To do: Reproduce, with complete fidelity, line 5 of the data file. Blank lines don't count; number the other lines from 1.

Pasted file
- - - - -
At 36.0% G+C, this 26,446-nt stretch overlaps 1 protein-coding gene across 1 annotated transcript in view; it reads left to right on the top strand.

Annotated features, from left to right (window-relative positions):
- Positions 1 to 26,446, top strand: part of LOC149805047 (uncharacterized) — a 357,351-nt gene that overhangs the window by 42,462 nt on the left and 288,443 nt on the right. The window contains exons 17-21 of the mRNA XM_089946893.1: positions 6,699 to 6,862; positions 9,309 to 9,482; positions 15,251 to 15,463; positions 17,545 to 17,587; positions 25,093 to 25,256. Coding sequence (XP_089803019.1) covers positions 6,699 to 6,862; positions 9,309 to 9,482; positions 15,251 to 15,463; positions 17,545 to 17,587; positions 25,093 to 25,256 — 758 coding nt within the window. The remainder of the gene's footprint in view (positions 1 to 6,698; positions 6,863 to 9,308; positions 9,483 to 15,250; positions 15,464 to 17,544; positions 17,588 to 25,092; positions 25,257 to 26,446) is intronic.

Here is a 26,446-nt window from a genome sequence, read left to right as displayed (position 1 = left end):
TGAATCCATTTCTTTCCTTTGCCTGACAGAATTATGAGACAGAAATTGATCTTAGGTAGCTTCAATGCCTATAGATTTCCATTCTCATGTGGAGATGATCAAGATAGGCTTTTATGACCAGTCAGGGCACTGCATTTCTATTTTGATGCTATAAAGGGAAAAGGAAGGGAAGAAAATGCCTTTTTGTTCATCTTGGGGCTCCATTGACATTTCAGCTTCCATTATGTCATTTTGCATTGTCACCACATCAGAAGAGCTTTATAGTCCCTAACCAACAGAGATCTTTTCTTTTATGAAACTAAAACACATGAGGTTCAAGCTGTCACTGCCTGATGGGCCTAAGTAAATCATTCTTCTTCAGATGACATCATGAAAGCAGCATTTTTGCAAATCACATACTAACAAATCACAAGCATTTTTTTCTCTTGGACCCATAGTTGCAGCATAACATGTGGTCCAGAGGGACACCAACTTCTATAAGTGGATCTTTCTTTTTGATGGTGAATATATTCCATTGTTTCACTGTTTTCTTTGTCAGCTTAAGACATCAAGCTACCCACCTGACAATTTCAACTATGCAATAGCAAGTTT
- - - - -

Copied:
TGAATCCATTTCTTTCCTTTGCCTGACAGAATTATGAGACAGAAATTGATCTTAGGTAGCTTCAATGCCTATAGATTTCCATTCTCATGTGGAGATGATCAAGATAGGCTTTTATGACCAGTCAGGGCACTGCATTTCTATTTTGATGCTATAAAGGGAAAAGGAAGGGAAGAAAATGCCTTTTTGTTCATCTTGGGGCTCCATTGACATTTCAGCTTCCATTATGTCATTTTGCATTGTCACCACATCAGAAGAGCTTTATAGTCCCTAACCAACAGAGATCTTTTCTTTTATGAAACTAAAACACATGAGGTTCAAGCTGTCACTGCCTGATGGGCCTAAGTAAATCATTCTTCTTCAGATGACATCATGAAAGCAGCATTTTTGCAAATCACATACTAACAAATCACAAGCATTTTTTTCTCTTGGACCCATAGTTGCAGCATAACATGTGGTCCAGAGGGACACCAACTTCTATAAGTGGATCTTTCTTTTTGATGGTGAATATATTCCATTGTTTCACTGTTTTCTTTGTCAGCTTAAGACATCAAGCTACCCACCTGACAATTTCAACTATGCAATAGCAAGTTT